In chapters 21-24 of Book XIX in City of God, Augustine reflects on whether Rome, or any empire, can be thought of as a commonwealth. He’s asking, in other words, whether an empire can exist for the common good of its citizens. First he takes up a definition from Cicero’s On the Republic which identifies a commonwealth as the “the weal of the people” – or, the good of the people – wherein people are defined as a group “united in association by a common sense of right and community interest.” This right and interest, according to Augustine’s interpretation of Cicero, “cannot be maintained without justice.” In short, a commonwealth exists for the good of those who are united by justice.
Without justice, according to Augustine, the whole thing unravels and rather than a commonwealth the empire is actually “some kind of a mob, not deserving the name of a people.” A few pages later he suggests a different definition of “a people” as if to explore whether an empire is ever capable of pursuing the common good of all of its citizens. Perhaps a people should should be defined as “the association of a multitude of rational beings united by a common agreement on the objects of their love.” In this instance the focus is on love rather than justice, particularly on the common objects of the multitudes’ love. In this case, to determine the quality of the people we must observe what they love. “Obviously, the better the objects of this agreement, the better the people; the worse the objects of this love, the worse the people.”
By this second definition Augustine is willing to concede that perhaps Rome is a commonwealth, but only barely given the direction of its loves: “bloody strife of parties and then to the social and civil wars, and corrupted and disrupted that very unity which is, as it were, the health of a people.”
When he considers both expressions of a state that exists for the common good, Augustine ultimately finds each lacking because of their disregard for God. The first disdains justice and so “takes a man away from the true God and subjects him to unclean demons.” Similarly, the second cannot acknowledge God as ruler “because it disobeys his commandments that sacrifice should be made to himself alone.” Both visions of commonwealth ultimately fail because they do not recognize the lordship of the one God. Any attempt at justice or love apart from the One who embodies them will be a shadow of the common good at best, oppressive at worst.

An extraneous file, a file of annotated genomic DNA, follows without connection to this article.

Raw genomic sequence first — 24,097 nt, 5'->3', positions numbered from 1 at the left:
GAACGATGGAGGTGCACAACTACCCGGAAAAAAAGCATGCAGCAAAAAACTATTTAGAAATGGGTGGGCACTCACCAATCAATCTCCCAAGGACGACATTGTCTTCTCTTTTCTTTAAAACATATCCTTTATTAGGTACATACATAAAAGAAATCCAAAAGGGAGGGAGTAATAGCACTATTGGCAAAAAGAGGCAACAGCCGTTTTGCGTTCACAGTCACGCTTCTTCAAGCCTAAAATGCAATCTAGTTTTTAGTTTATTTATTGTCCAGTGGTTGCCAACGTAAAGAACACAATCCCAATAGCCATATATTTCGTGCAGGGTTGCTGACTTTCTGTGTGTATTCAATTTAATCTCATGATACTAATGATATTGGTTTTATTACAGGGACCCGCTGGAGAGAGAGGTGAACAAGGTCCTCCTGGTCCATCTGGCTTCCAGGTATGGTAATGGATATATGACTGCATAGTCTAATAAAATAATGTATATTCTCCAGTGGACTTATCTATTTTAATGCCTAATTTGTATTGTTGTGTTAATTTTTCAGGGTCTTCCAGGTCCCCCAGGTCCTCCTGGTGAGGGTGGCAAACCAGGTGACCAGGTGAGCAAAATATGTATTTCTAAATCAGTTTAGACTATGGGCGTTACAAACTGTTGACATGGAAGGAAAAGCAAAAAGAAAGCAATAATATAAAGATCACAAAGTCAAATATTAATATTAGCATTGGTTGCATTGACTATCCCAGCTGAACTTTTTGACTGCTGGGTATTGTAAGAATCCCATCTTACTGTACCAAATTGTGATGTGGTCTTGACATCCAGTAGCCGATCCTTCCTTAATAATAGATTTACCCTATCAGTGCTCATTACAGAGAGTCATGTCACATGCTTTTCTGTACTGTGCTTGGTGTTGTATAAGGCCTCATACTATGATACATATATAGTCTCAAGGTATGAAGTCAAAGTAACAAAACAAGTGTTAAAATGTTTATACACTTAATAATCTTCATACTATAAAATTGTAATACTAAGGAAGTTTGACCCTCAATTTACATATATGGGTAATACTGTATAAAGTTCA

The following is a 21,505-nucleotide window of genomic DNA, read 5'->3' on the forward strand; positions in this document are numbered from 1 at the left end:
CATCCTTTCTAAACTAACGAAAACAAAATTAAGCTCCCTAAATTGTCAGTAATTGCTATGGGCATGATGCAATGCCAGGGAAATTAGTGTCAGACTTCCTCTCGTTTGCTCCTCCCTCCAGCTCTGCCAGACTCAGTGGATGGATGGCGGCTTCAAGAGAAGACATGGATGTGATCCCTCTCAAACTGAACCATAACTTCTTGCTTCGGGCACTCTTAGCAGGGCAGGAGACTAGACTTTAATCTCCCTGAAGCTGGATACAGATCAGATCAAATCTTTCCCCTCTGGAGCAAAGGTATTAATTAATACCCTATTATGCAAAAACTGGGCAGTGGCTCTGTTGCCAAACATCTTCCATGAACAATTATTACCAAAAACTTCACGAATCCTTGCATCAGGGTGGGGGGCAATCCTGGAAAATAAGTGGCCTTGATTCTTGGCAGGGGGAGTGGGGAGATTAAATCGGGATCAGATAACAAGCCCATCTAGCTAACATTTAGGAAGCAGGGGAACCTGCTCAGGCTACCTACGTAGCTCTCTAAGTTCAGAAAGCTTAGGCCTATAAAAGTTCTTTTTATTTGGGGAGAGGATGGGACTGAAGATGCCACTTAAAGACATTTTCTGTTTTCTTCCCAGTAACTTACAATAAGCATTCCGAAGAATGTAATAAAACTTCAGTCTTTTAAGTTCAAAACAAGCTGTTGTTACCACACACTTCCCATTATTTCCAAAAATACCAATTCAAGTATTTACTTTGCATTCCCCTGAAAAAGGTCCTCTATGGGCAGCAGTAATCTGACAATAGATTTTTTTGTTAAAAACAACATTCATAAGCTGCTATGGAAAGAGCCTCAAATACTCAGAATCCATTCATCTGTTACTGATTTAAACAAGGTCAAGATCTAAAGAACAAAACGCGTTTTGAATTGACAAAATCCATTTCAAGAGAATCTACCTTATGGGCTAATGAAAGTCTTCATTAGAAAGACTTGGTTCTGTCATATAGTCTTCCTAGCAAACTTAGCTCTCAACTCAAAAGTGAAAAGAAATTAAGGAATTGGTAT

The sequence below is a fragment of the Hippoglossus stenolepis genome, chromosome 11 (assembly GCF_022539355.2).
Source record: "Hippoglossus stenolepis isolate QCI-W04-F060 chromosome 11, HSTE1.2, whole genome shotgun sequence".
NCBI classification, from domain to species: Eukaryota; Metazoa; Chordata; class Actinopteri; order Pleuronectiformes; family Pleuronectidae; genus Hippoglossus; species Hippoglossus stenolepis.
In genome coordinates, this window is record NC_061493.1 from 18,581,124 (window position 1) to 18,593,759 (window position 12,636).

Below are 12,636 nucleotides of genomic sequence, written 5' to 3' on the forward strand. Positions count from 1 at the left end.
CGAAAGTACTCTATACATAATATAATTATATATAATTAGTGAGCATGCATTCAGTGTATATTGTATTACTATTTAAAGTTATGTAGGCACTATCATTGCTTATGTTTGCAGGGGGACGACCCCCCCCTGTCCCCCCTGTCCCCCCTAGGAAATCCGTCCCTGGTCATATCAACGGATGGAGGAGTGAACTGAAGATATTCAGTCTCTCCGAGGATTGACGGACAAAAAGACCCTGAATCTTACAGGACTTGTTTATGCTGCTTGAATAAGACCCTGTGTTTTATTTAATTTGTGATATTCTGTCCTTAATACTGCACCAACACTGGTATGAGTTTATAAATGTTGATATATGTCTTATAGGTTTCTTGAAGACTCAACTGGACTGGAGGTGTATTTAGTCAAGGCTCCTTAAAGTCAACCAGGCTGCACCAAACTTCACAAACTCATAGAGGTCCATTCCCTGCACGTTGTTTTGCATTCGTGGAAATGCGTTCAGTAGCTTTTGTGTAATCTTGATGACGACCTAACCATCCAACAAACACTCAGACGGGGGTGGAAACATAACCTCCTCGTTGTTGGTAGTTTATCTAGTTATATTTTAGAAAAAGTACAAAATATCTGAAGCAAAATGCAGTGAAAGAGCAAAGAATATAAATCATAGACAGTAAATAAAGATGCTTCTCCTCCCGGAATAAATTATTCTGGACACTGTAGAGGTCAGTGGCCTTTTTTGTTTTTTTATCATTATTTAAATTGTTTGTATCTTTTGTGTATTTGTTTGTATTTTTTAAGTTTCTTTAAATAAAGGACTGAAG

Augustine, it should be said, does not sound especially judge-y about these two inadequate expressions of the common good or the disappointing states and governments they represent. It’s not as though he expects anything different; he concedes that these are the best empires can do. The City of Man, in contrast to the City of God, is severely limited in its capacity to be just or to inspire love because it does not submit to the God who is the definition of justice and love.
Within our own American expression of empire we have a version of Christianity that seems hellbent on establishing its particular vision of the City of God using tools from that other city. I doubt that Augustine would be impressed, seeing the willful association with injustice and disordered loves as a pathetic attempt to grasp what can only be fully known within that future city wherein God alone will be worshiped, when justice and love will be defining characteristics of his people forever. No empire can ever be good for all, something the representatives of this grasping Christianity probably know full well. In the meantime, I fear they appear to their neighbors as nothing more than some kind of a mob.